Language Sampling Practices A Survey of Nine States Research Article
Research Article  |   April 01, 1993
Language Sampling Practices
 
Author Affiliations & Notes
  • Karen Hux
    University of Nebraska-Lincoln
  • Mary Morris-Friehe
    University of Nebraska-Lincoln
  • Dixie D. Sanger
    University of Nebraska-Lincoln
  • Contact author: Karen Hux, PhD, Department of Special Education and Communication Disorders, 318E Barkley Memorial Center, University of Nebraska-Lincoln, Lincoln, NE 68583-0738.
    Contact author: Karen Hux, PhD, Department of Special Education and Communication Disorders, 318E Barkley Memorial Center, University of Nebraska-Lincoln, Lincoln, NE 68583-0738.×
Article Information
Language Disorders / Research Articles
Research Article   |   April 01, 1993
Language Sampling Practices
Language, Speech, and Hearing Services in Schools, April 1993, Vol. 24, 84-91. doi:10.1044/0161-1461.2402.84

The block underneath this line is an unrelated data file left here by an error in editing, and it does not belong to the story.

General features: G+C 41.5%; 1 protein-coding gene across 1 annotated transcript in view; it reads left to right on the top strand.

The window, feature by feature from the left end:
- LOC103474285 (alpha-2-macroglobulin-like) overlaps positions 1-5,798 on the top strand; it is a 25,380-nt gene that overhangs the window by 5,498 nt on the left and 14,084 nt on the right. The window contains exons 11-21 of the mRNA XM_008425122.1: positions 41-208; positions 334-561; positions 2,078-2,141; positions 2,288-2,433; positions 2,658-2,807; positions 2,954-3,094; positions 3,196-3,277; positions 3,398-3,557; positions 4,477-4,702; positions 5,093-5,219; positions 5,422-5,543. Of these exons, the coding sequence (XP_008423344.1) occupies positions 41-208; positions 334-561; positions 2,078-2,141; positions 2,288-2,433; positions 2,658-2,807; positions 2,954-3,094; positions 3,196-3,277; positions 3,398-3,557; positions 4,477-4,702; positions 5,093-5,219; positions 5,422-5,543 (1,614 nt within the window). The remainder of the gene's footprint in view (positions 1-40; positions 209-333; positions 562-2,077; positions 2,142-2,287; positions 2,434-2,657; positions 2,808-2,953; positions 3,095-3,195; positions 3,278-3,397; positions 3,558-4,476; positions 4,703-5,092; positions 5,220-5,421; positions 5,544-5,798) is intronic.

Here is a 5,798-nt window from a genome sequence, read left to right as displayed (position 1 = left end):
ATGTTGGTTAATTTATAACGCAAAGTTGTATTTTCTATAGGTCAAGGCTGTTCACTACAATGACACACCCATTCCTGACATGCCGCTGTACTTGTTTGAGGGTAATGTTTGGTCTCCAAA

History: Received January 9, 1992 , Accepted May 14, 1992
 
Language, Speech, and Hearing Services in Schools, April 1993, Vol. 24, 84-91. doi:10.1044/0161-1461.2402.84
History: Received January 9, 1992; Accepted May 14, 1992

A total of 239 school-based speech-language pathologists from nine midwestern states were surveyed about their language sampling practices. Survey data provided information on collection and analysis procedures and on clinicians' attitudes toward language sampling. Findings revealed that school speech-language pathologists routinely supplement quantitative assessment procedures with language sample analyses, are sensitive to the effects of some contextual variables on sample representativeness, and use language sampling information to assist in planning intervention services. Points of concern surfacing from the data analysis included clinician reliance on self-designed analysis procedures, limitations in the types of students assessed through language sampling, and the lack of research consultation when clinicians make decisions about collection and analysis procedures.

ACKNOWLEDGMENTS
The authors thank Linda Mayer and Gail Hadwiger for their assistance in survey development and data collection.
Order a Subscription
Pay Per View
Entire Language, Speech, and Hearing Services in Schools content & archive
24-hour access
This Article
24-hour access